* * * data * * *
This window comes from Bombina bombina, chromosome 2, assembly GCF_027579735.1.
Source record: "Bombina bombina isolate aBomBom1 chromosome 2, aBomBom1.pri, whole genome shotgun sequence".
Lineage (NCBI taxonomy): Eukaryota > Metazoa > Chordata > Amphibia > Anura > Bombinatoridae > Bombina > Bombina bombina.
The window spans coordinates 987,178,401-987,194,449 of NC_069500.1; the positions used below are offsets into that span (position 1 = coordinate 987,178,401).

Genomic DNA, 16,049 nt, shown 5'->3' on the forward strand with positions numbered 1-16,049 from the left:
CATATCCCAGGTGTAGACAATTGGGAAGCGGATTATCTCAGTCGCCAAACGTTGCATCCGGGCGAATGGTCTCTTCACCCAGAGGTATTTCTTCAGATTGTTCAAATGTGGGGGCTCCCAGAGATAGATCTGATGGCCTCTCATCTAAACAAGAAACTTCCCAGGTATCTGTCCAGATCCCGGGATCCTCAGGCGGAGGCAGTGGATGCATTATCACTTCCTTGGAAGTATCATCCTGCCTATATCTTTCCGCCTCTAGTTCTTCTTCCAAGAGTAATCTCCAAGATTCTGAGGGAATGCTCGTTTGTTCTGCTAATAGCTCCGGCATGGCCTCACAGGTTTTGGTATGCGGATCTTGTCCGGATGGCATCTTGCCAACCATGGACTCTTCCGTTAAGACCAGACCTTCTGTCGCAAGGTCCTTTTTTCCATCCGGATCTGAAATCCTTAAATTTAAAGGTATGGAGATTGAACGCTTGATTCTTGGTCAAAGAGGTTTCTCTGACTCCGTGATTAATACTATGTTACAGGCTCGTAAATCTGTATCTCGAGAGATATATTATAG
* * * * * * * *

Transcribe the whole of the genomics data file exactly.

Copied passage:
This window comes from Bombina bombina, chromosome 2, assembly GCF_027579735.1.
Source record: "Bombina bombina isolate aBomBom1 chromosome 2, aBomBom1.pri, whole genome shotgun sequence".
Lineage (NCBI taxonomy): Eukaryota > Metazoa > Chordata > Amphibia > Anura > Bombinatoridae > Bombina > Bombina bombina.
The window spans coordinates 987,178,401-987,194,449 of NC_069500.1; the positions used below are offsets into that span (position 1 = coordinate 987,178,401).

Genomic DNA, 16,049 nt, shown 5'->3' on the forward strand with positions numbered 1-16,049 from the left:
CATATCCCAGGTGTAGACAATTGGGAAGCGGATTATCTCAGTCGCCAAACGTTGCATCCGGGCGAATGGTCTCTTCACCCAGAGGTATTTCTTCAGATTGTTCAAATGTGGGGGCTCCCAGAGATAGATCTGATGGCCTCTCATCTAAACAAGAAACTTCCCAGGTATCTGTCCAGATCCCGGGATCCTCAGGCGGAGGCAGTGGATGCATTATCACTTCCTTGGAAGTATCATCCTGCCTATATCTTTCCGCCTCTAGTTCTTCTTCCAAGAGTAATCTCCAAGATTCTGAGGGAATGCTCGTTTGTTCTGCTAATAGCTCCGGCATGGCCTCACAGGTTTTGGTATGCGGATCTTGTCCGGATGGCATCTTGCCAACCATGGACTCTTCCGTTAAGACCAGACCTTCTGTCGCAAGGTCCTTTTTTCCATCCGGATCTGAAATCCTTAAATTTAAAGGTATGGAGATTGAACGCTTGATTCTTGGTCAAAGAGGTTTCTCTGACTCCGTGATTAATACTATGTTACAGGCTCGTAAATCTGTATCTCGAGAGATATATTATAG